A day before President Donald Trump leaves office, the two West Side ministers kneeled beside ministers from New York City outside the Washington National Cathedral and called for Americans to advocate for healing and reconciliation.
“We’re not here for a party, we’re really not here for a celebration. We are here to offer invocation,” said Acree, senior pastor of Greater St. John Bible Church. “Our nation needs prayer like never before.”
The group had planned to gather at the Martin Luther King Jr. Memorial, but it’s closed until Jan. 21 due to security measures put in place after thousands of Trump supporters stormed the U.S. Capitol earlier this month to protest President-elect Joe Biden’s election.
Acree and other ministers decried the “last gasp of white supremacy” and the attempt two weeks ago “to use terrorism to subvert democracy” as Congress was certifying the 2020 presidential election, which Biden won by more than 7 million votes.
“Enough is enough,” Acree said, calling on faith leaders from all faiths and races – including evangelicals who’ve backed Trump –“to stand with us, and let us lead the way as we bring real healing and conciliation to this country.”
Rev. Gregory Livingston, of the Church of the Upper East Side in New York City, said, “White supremacy will not win.” Livingston, the president of The Leaders Network NYC, said the ministers had come together on Inauguration Eve to stand up against white supremacists who are fueled by hate and ignorance and believe they can subvert democracy.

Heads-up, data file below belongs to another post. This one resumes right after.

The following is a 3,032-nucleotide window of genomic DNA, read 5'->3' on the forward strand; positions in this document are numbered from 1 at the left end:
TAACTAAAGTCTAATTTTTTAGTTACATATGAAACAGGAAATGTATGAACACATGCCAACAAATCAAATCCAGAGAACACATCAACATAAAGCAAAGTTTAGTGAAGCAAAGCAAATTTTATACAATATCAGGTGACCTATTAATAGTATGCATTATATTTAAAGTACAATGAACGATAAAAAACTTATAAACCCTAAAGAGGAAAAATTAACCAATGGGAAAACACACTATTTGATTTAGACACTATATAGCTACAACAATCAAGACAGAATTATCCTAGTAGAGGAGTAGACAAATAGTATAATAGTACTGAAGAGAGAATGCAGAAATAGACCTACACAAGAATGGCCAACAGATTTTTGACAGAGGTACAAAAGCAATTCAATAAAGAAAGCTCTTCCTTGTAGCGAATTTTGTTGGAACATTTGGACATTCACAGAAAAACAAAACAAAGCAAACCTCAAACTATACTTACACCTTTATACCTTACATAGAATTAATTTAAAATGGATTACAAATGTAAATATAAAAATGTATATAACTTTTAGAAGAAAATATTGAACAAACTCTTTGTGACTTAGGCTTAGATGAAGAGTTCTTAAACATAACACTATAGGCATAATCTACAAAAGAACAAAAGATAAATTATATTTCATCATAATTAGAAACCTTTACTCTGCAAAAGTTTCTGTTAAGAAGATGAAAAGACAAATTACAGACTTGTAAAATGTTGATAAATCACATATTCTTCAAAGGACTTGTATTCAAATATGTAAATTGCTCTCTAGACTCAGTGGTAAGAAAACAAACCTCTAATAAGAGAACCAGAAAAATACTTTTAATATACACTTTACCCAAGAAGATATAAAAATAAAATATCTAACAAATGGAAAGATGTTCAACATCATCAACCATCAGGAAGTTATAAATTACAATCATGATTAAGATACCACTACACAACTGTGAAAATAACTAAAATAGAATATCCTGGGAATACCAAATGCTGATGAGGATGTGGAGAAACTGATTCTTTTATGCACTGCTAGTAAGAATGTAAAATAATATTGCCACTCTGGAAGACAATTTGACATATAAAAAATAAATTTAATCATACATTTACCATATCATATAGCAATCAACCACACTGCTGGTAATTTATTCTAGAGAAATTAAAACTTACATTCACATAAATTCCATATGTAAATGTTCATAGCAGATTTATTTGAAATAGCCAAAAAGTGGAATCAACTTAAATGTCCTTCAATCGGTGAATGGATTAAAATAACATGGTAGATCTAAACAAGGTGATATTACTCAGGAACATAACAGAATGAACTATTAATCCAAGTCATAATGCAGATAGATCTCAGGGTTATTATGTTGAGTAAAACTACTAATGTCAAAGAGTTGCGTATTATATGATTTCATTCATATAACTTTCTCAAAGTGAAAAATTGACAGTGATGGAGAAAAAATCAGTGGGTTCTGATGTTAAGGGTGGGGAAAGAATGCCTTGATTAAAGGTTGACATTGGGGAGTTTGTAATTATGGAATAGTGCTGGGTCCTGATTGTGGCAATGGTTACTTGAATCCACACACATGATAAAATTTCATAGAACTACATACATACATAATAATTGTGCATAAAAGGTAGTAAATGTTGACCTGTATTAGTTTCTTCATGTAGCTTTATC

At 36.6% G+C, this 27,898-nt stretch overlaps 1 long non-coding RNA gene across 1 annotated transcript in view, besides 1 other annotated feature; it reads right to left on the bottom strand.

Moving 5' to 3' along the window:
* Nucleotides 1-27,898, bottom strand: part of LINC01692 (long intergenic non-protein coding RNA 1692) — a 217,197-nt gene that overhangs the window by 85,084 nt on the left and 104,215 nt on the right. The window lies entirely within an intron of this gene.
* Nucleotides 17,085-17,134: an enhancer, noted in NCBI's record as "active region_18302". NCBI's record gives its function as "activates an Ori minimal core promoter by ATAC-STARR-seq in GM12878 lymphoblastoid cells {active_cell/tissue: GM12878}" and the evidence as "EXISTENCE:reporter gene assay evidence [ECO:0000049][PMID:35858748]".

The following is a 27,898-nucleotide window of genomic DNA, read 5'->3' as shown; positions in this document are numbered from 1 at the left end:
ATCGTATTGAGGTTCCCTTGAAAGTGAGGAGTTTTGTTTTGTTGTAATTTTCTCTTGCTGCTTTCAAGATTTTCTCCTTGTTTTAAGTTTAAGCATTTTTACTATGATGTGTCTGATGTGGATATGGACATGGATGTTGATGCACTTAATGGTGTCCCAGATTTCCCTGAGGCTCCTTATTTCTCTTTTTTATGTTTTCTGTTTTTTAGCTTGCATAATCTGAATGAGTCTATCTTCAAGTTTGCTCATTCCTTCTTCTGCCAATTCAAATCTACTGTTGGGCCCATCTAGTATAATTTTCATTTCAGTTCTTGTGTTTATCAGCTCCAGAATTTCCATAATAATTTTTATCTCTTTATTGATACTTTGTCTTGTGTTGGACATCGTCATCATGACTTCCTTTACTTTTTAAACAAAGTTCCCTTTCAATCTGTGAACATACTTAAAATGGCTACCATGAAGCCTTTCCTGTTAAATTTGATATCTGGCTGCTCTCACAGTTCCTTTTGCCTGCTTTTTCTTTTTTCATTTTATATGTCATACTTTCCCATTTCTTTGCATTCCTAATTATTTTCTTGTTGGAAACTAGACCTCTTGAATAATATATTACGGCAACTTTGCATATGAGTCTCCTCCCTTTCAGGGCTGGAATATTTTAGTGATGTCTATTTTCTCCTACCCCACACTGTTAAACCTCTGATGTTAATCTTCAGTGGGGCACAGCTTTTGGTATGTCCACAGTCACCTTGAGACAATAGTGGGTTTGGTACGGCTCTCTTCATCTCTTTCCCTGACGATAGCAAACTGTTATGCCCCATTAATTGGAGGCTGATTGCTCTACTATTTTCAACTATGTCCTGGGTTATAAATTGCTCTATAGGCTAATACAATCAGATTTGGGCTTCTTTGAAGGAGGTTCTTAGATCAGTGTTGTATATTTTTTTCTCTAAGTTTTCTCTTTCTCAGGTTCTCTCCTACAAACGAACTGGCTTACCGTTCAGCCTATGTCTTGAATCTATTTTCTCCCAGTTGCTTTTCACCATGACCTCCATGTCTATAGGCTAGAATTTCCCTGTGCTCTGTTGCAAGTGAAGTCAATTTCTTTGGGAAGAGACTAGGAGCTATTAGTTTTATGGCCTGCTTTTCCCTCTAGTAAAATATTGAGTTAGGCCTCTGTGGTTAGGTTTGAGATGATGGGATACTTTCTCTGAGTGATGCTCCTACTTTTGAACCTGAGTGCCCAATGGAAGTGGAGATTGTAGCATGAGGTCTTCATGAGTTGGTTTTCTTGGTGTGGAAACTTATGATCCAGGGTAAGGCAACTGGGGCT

“Our response is no and never. … Like the Nazis, these workers of evil will soon be confronted with the truth,” Livingston said. “We were not scared to come to Washington, D.C. … We will not give them ground.”
Hatch, senior pastor of New Mount Pilgrim Missionary Baptist Church, said the country’s choices are stark and quoted Dr. King: “We must learn to live together as brothers and sisters, or we will perish as fools.”
Systemic racism is strangling the U.S., he said, adding there should be income equality for all and a safety net that provides the basic necessities for everyone; children shouldn’t have their futures determined by the Zip code in which they live.
Community should be the choice, not chaos, Hatch said.
“It has been dark in America, it has been four years or separation and strife … but we believe if we work for it, morning will come… and joy comes in the morning. … We declare it’s morning time in America.”
Kneeing on the steps of the cathedral, Hatch prayed for a number of people, including the 400,000 Americans who have died of COVID-19, a milestone reached Tuesday, according to the John Hopkins Coronavirus Resource Center.
He prayed: “That we love our neighbor as we love ourselves … even in the midst of the darkness you give us light.”